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Life is good at the track

Connie Kovas Moreno
Connie Kovas Moreno
Copyright 2014 The Associated Press. All rights reserved. This material may not be published, broadcast, rewritten or redistributed.The Associated Press
Sunday, May 12, 2013 12:01 am
On our return trip north, Frank and I decided to overnight in “Loouhvull”. On a whim the day before, we’d booked tickets to the 2013 Spring Meet at Churchill Downs, suckers for the $60 ticket price, which included admission to watch 11 horse races, free parking, a complimentary program and a buffet. But now we were running late, having wasted half the afternoon in an antique mall off I-40. We rolled into Derby City about 6 p.m., no time to check in, unload suitcases, or change clothes, and went directly to the track in our casual clothes… And that’s how we found ourselves on Millionaires Row, two wrinkled, rumpled travelers amid a field of fillies and colts prancing in their fanciest attire, a technicolor designer derby before our very eyes! At our white-clothed table of eight, we introduced ourselves and tried to explain. The woman in the ivory fascinator a la Kate Middleton sitting next to my husband shook her head and smiled, giving him the "once over" from eyes hidden beneath her netting.

Though the evening was wet and chilly, the women posed in summery, skimpy, sleeveless, backless, strapless, low-cut dresses, balancing on four-inch platform heels as they stood in line waiting for a slice of roast beef. I determined my husband needed “blinkers” as I watched him watch a blond snake in a form-fitting aqua number slither by. But I really didn’t care as I stood in the dessert line in cross trainers and capris helping myself to bread pudding and caramel sauce. Just like my T-shirt said, it was “all good”.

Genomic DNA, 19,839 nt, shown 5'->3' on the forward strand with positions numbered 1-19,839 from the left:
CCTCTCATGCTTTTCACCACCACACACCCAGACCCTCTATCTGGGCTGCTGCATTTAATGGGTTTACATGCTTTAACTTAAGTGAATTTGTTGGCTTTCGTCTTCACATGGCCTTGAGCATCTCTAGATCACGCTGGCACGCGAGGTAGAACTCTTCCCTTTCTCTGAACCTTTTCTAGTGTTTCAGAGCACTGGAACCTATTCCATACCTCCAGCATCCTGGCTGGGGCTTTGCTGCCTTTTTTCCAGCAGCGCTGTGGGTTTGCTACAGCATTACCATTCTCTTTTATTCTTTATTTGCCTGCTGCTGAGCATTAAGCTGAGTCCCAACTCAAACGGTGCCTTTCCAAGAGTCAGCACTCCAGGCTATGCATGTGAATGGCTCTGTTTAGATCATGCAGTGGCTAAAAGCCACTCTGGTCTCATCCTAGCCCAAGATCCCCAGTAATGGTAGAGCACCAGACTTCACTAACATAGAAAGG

The derby was still a week ahead, yet eager ladies sported bonnets, the bigger the better, bedecked with heaps of blossoms, and lace and tulle. Like captains on the Titanic, they carefully steered their way around each other, no small feat in the crowded, slightly tipsy venue.

The gentlemen played a supporting role in this theater, more concerned with how their horses run on a wet track. There were a few muted exceptions; straw hats, seersucker suits, suspenders. I nudged my husband, raising my eyebrows when I spotted a handsome stallion in gerri curls wearing a blue checkered shirt and pink bow tie. I interpreted Frank’s response, “never!”

At the window placing a $2 bet on a 50-to-1 horse, I noticed half a dozen guys wearing neon orange “game over” pins on their chests. “A chalk?” I enquired using my new racing slang. “No, a bachelor party”, the young man replied.

And so ended our colorful cavort under the Twin Spires – horses running hard under the lights on the emerald turf, the rain pouring down, the crowd hollering, the man waving his straw hat. It was game over!

I’m ashamed to admit the following day when we stopped for gas in Anderson; we visited another horsey buffet – the Golden Corral. It was my husband’s idea. I have no idea what the dress code was, but I suspect the retired jockey who used to wear his underwear inside out would have felt right at home. Everyone was having a galloping good time at the trough. It was then I beheld her – amid a sea of tattoos, flip-flops and fur-lined boots, puffy vests, camouflage hunting caps, Colts t-shirts and earrings the size of basketball hoops! “She walks in beauty like the night, of cloudless climes and starry skies…” The American thoroughbred from the night before! The bachelors had spotted her first. The lady in the circus tent, with the itty bitty red hat… and the trailing ostrich feather.

And then for the briefest second our eyes met, and I knew she remembered me as well!

(A “chalk” is a favorite in a horse race)


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